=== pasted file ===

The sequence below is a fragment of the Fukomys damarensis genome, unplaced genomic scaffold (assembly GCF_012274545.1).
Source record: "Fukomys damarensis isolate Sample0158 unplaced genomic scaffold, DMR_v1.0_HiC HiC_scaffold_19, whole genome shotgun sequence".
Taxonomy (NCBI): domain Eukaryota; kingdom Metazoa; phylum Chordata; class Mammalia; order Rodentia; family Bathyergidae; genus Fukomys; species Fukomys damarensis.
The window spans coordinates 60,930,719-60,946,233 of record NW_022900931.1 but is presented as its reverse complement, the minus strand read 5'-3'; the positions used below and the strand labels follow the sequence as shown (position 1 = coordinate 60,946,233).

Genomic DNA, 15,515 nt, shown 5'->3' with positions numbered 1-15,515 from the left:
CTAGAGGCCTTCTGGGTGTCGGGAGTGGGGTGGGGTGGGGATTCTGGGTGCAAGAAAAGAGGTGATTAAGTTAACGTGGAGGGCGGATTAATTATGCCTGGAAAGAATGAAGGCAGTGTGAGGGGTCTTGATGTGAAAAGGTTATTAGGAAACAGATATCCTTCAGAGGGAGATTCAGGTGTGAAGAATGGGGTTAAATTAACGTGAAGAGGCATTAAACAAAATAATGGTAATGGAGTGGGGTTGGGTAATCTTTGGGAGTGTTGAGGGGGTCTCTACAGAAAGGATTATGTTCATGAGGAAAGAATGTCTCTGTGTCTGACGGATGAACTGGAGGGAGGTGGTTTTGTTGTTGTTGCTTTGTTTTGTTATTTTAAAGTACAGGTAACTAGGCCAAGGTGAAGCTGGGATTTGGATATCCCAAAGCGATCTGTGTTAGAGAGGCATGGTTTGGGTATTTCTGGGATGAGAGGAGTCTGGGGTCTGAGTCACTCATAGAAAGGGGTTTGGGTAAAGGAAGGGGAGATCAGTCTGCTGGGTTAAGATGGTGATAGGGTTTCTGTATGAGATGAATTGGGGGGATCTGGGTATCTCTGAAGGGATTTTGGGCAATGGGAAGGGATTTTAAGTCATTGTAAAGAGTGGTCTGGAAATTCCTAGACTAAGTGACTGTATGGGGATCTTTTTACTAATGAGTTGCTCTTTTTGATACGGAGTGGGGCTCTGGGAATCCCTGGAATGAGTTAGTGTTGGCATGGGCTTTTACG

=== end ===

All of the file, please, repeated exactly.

The sequence below is a fragment of the Fukomys damarensis genome, unplaced genomic scaffold (assembly GCF_012274545.1).
Source record: "Fukomys damarensis isolate Sample0158 unplaced genomic scaffold, DMR_v1.0_HiC HiC_scaffold_19, whole genome shotgun sequence".
Taxonomy (NCBI): domain Eukaryota; kingdom Metazoa; phylum Chordata; class Mammalia; order Rodentia; family Bathyergidae; genus Fukomys; species Fukomys damarensis.
The window spans coordinates 60,930,719-60,946,233 of record NW_022900931.1 but is presented as its reverse complement, the minus strand read 5'-3'; the positions used below and the strand labels follow the sequence as shown (position 1 = coordinate 60,946,233).

Genomic DNA, 15,515 nt, shown 5'->3' with positions numbered 1-15,515 from the left:
CTAGAGGCCTTCTGGGTGTCGGGAGTGGGGTGGGGTGGGGATTCTGGGTGCAAGAAAAGAGGTGATTAAGTTAACGTGGAGGGCGGATTAATTATGCCTGGAAAGAATGAAGGCAGTGTGAGGGGTCTTGATGTGAAAAGGTTATTAGGAAACAGATATCCTTCAGAGGGAGATTCAGGTGTGAAGAATGGGGTTAAATTAACGTGAAGAGGCATTAAACAAAATAATGGTAATGGAGTGGGGTTGGGTAATCTTTGGGAGTGTTGAGGGGGTCTCTACAGAAAGGATTATGTTCATGAGGAAAGAATGTCTCTGTGTCTGACGGATGAACTGGAGGGAGGTGGTTTTGTTGTTGTTGCTTTGTTTTGTTATTTTAAAGTACAGGTAACTAGGCCAAGGTGAAGCTGGGATTTGGATATCCCAAAGCGATCTGTGTTAGAGAGGCATGGTTTGGGTATTTCTGGGATGAGAGGAGTCTGGGGTCTGAGTCACTCATAGAAAGGGGTTTGGGTAAAGGAAGGGGAGATCAGTCTGCTGGGTTAAGATGGTGATAGGGTTTCTGTATGAGATGAATTGGGGGGATCTGGGTATCTCTGAAGGGATTTTGGGCAATGGGAAGGGATTTTAAGTCATTGTAAAGAGTGGTCTGGAAATTCCTAGACTAAGTGACTGTATGGGGATCTTTTTACTAATGAGTTGCTCTTTTTGATACGGAGTGGGGCTCTGGGAATCCCTGGAATGAGTTAGTGTTGGCATGGGCTTTTACG